Use this URL to cite or link to this record in EThOS: https://ethos.bl.uk/OrderDetails.do?uin=uk.bl.ethos.752065
Title: Exercise, health and well-being : a philosophical analysis
Author: Bloodworth, Andrew J.
Awarding Body: Swansea University
Current Institution: Swansea University
Date of Award: 2007
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Abstract:
It is commonly thought that exercise improves both our health and well-being. Indeed, prominent psychological researchers argue that exercise which makes us feel good necessarily enhances well-being. Their research employs a subjective conception of well-being, understood in terms of life-satisfaction and affect. Conversely, I argue that pleasure, enjoyment and desire-fulfilment do not necessarily enhance well-being. Subjective judgements of well-being can be mistaken. Exercise is of merely instrumental value in preserving functionings and capabilities that constitute well-being. This understanding of well-being draws extensively upon Nussbaum's capabilities approach. The biomedical case for the health benefits of exercise excludes subjective valuing, presupposing a dichotomy between objective scientific fact and subjective value. Health is understood in naturalistic terms, focusing upon the absence of disease and illness. In contrast, I argue health cannot be isolated from those functionings and capabilities constitutive of well-being which entangle fact and value. To be healthy is to be in a bodily and mental state that ensures the capability to function in valuable ways. Rejecting the fact/value dichotomy paves the way for reflection upon those values central to well-being. I argue for an objective list theory of well-being, in which listed constituents, such as affiliation and play, are considered valuable independent of possibly flawed subjective valuations. The human body, however, is not merely a vessel for listed values. Griffin elevates our rational nature over our animality in proposing his theory of well-being. His theory appears distant from some of our most central concerns as embodied human beings. Ageing, disease and illness mark some of the ways in which our bodies limit our capabilities. The capabilities and functionings proposed in Nussbaum's approach reflect both our animal and rational nature. In conclusion, I argue that exercise offers one important way in which to preserve the physical preconditions of these valuable functionings and capabilities.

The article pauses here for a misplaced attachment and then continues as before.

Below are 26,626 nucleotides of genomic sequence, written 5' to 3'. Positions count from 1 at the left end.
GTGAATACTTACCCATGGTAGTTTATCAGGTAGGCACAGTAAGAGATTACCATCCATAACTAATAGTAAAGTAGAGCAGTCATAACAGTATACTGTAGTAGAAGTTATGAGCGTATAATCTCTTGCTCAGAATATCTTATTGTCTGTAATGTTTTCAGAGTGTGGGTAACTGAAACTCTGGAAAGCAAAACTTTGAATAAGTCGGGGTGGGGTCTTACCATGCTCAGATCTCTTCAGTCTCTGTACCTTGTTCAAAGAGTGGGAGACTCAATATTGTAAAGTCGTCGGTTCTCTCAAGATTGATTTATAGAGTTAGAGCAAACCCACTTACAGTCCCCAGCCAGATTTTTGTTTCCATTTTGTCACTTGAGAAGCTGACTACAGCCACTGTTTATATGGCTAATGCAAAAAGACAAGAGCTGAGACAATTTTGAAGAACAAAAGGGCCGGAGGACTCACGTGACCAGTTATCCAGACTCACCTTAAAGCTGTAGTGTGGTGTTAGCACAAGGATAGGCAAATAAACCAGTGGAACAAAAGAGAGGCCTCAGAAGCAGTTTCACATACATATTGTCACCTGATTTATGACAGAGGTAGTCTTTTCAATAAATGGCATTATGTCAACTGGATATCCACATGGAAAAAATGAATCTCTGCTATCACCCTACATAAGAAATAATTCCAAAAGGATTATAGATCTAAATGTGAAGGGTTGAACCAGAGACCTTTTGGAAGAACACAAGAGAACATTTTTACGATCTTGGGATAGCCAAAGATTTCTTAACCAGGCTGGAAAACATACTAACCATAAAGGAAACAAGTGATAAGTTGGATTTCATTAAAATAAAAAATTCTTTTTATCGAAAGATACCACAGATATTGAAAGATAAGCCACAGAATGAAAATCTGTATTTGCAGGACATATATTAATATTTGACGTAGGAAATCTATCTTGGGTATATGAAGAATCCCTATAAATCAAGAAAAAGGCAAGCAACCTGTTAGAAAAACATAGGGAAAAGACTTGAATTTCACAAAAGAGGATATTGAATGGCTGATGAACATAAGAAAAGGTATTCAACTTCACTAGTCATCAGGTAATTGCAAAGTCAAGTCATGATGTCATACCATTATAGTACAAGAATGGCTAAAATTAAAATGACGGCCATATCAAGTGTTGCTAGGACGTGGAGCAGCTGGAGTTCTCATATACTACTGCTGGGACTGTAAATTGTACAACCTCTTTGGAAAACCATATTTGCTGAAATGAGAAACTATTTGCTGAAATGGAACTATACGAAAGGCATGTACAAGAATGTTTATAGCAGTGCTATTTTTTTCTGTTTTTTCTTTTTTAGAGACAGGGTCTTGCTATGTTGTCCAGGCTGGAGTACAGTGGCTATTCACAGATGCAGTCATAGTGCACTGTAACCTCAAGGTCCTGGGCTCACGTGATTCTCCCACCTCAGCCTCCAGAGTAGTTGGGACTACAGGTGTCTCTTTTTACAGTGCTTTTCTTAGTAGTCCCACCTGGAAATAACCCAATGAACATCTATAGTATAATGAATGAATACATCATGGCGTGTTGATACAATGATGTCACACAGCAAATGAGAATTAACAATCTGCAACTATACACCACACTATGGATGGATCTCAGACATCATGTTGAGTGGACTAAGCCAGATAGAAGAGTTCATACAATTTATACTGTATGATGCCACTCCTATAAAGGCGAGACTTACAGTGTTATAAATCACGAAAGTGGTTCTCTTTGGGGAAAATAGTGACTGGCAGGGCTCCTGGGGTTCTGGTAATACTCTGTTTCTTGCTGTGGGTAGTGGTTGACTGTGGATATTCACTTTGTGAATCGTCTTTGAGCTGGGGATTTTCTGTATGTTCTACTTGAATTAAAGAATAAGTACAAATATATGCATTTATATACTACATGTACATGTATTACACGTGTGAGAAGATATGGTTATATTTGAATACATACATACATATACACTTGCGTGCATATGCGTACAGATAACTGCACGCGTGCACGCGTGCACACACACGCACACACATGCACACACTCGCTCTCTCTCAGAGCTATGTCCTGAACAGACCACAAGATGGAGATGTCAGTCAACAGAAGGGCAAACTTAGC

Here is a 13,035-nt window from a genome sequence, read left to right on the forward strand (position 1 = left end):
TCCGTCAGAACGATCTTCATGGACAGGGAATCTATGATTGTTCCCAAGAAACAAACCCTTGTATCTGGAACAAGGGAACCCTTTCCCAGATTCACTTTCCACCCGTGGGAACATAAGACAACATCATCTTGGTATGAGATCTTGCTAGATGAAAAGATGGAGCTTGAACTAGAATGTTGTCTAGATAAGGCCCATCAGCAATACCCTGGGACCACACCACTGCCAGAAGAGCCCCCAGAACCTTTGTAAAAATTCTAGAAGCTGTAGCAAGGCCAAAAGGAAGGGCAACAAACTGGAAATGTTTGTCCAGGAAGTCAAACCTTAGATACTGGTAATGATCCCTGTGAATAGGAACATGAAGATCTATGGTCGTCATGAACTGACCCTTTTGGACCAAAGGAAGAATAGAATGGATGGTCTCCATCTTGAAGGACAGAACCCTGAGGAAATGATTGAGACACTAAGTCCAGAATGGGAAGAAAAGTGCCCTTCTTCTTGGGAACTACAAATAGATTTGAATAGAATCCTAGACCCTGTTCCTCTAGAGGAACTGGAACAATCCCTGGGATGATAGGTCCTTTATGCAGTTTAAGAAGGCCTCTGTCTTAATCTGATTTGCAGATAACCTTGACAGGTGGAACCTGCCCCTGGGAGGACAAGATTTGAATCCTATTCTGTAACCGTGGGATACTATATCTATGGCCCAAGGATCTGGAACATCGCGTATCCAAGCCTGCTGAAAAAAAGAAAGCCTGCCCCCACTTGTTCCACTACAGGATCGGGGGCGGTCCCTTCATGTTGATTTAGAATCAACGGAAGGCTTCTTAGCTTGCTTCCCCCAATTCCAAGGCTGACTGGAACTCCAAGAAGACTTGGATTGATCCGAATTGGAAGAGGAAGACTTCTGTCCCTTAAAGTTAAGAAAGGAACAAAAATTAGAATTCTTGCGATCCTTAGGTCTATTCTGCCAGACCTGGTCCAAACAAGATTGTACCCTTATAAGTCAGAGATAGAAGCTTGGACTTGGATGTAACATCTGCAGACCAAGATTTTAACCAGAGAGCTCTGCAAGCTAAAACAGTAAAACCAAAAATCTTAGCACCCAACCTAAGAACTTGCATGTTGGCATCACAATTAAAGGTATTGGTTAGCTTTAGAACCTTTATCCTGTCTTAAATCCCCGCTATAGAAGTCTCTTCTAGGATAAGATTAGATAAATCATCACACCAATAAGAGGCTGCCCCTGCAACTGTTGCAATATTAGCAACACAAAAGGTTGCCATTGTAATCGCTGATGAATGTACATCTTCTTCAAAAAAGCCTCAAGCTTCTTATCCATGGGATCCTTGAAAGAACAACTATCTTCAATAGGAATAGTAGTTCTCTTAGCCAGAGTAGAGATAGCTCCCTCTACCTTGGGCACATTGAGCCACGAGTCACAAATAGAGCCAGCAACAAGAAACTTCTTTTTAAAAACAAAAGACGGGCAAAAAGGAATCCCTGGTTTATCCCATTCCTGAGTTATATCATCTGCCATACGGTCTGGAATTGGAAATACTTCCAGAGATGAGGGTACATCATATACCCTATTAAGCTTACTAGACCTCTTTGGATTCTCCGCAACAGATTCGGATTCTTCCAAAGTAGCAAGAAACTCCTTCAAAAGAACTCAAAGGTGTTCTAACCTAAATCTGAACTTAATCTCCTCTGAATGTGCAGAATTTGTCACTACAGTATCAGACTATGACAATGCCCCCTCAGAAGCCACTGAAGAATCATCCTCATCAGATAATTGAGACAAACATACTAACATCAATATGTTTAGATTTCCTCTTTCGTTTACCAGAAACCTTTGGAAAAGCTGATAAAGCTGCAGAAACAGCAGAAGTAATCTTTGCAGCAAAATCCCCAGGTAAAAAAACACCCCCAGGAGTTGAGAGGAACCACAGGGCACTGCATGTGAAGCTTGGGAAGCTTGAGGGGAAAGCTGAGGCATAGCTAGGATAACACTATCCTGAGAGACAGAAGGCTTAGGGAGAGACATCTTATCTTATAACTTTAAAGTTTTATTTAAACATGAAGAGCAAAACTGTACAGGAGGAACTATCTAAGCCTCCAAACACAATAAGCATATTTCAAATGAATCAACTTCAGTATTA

Supervisor: Not available Sponsor: Not available
Qualification Name: Thesis (Ph.D.) Qualification Level: Doctoral
EThOS ID: uk.bl.ethos.752065  DOI: Not available
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